Raynaud Phenomenon of the Nipple More Common Among Breastfeeding Women than Previously Thought
A recently released study aims to help to make clear the diagnostic criteria for Raynaud phenomenon of the nipple in breastfeeding mothers.
The study included a retrospective medical record review of breastfeeding mothers who were examined by physicians at Menlo Dermatology Medical Group in Menlo Park, California. All patients had been diagnosed with Raynaud phenomenon of the nipple.
Raynaud phenomenon of the nipple is typically characterized by chronic deep nipple pain during lactation, engorged breasts, and blanching and/or erythema and cyanosis of the nipple area. Of the patients examined for the study, 91% suffered from desquamation of one or both nipples. A large majority of patients (also 91%) complained of cold sensitivity in their breasts and nipples.
Many mothers with Raynaud phenomenon of the nipple are initial misdiagnosed as having a candida albicans infection, dermatitis, mastitis, or clogged milk ducts. Sometimes the breastfed infant may be misdiagnosed with thrush.
All patients in the study had previously been treated prior to presentation with antifungal medication with no success. Sufferers of Raynaud phenomenon may also report breast and nipple pain during pregnancy and while not nursing.
Medical records examined for the study showed that nifedipine appears to be an effective medication for the treatment of Raynaud phenomenon of the nipple. Nifedipine is approved by the American Academy of Pediatrics for use in breastfeeding mothers. 55% of patients in the study who were diagnosed with this disorder opted to take nifedipine and 83% of those patients reported decreased or resolved nipple pain. All patients experienced marked improvement of symptoms with appropriate therapy involving treatment of Raynaud phenomenon.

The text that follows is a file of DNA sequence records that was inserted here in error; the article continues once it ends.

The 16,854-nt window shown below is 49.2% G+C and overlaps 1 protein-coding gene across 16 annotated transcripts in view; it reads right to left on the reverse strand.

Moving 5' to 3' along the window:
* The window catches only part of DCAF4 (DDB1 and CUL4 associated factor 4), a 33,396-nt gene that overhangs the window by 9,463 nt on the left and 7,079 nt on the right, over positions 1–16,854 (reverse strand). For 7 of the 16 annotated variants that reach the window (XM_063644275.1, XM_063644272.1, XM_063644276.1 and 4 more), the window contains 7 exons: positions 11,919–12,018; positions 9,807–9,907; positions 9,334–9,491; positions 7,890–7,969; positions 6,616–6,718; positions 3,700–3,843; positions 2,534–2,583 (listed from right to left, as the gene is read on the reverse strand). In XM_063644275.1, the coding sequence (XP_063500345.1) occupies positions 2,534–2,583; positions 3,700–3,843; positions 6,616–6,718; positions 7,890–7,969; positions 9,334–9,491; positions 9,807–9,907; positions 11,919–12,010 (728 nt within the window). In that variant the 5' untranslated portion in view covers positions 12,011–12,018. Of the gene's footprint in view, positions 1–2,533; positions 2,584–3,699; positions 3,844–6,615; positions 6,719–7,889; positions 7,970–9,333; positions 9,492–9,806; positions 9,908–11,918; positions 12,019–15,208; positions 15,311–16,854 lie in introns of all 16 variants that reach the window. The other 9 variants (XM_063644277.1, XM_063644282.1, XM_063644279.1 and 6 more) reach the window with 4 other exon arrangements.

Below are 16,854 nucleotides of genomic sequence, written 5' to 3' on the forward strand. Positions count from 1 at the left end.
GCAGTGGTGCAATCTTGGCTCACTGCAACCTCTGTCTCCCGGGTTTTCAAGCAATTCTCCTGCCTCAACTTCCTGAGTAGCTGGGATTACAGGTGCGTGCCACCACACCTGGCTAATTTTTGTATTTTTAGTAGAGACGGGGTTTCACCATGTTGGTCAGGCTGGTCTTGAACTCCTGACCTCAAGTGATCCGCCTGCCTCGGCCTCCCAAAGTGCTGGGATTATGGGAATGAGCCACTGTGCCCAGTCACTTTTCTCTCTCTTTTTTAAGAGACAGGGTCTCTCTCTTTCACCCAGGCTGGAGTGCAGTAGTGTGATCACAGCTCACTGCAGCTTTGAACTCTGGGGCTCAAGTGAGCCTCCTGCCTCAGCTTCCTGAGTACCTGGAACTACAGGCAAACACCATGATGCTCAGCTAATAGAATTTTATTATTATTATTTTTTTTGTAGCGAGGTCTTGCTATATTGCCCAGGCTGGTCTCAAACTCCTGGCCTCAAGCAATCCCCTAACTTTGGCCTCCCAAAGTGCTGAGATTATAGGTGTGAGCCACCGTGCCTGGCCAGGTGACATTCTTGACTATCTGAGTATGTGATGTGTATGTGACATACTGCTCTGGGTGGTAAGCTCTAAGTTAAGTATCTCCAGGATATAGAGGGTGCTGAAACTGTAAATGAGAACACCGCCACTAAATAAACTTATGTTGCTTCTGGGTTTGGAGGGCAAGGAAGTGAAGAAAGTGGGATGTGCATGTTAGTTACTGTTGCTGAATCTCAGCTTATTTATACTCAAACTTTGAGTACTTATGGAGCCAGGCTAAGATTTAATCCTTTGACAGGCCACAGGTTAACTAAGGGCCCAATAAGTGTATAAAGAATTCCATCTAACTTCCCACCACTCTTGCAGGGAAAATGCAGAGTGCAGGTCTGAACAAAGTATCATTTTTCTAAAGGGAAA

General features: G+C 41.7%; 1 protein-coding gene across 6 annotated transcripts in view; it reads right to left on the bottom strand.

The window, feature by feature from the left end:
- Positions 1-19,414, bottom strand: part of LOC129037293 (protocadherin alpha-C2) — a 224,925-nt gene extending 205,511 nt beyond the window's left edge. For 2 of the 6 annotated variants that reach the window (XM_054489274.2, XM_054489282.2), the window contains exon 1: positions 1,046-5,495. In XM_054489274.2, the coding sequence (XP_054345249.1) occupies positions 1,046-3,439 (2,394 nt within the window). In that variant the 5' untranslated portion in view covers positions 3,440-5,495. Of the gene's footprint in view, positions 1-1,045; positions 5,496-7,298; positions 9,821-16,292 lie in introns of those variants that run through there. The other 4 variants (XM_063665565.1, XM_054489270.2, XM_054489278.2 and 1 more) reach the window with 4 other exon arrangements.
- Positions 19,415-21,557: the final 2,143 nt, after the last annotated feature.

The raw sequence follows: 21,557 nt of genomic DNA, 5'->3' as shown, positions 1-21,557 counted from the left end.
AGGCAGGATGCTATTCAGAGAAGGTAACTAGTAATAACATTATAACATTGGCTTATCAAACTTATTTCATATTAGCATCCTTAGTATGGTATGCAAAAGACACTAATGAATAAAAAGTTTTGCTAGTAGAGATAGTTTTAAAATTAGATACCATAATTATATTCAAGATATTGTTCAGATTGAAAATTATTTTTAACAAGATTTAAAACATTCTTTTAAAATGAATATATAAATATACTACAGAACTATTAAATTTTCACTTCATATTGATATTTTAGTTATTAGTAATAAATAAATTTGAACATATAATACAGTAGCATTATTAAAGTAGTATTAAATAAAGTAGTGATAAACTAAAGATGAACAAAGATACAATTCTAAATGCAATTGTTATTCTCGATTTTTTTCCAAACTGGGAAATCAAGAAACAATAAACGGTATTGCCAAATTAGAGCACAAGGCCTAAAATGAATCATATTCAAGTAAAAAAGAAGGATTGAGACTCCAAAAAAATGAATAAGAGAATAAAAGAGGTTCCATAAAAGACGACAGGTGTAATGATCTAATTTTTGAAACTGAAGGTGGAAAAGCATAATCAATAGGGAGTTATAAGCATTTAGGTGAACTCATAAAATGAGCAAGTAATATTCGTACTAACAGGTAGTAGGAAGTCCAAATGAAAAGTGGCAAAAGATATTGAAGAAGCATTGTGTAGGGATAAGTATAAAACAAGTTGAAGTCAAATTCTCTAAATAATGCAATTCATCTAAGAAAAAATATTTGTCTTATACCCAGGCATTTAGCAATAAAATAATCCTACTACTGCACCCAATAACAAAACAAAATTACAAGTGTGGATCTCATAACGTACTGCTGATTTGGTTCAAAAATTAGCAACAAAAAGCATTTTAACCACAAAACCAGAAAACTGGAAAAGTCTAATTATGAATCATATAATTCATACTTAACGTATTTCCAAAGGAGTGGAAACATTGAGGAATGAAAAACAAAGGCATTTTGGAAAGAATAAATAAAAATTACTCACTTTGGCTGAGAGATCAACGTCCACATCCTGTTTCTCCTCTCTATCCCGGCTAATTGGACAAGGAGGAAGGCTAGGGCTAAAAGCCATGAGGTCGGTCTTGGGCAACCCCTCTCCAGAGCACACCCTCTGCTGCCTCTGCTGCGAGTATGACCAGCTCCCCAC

Patients who declined nifedipine found some relief with remedies such as avoiding exposure to cold temperature, using techniques to keep the breasts and nipples warm, and avoiding vasoconstrictive substances like caffeine and nicotine.
Overall, researchers felt that Raynaud’s phenomenon of the nipple is under-reported and under-diagnosed. Raynaud’s phenomenon of the nipple was found in 20-25% of mothers who reported breastfeeding pain, which is the same frequency at which Raynaud’s disease of the hands and feet is found among all women of childbearing age.
Physicians and PAs should be aware of this treatable cause of painful breastfeeding and should specifically question their patients about cold sensitivity, failed antifungal treatments, and continuous breast pain. Prompt treatment will allow mothers to continue to breastfeed pain free while also avoiding unnecessary antifungal therapy.
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Sources: NIH, Archives of Dermatology, American Academy of Pediatrics
[image by Raphael Goetter]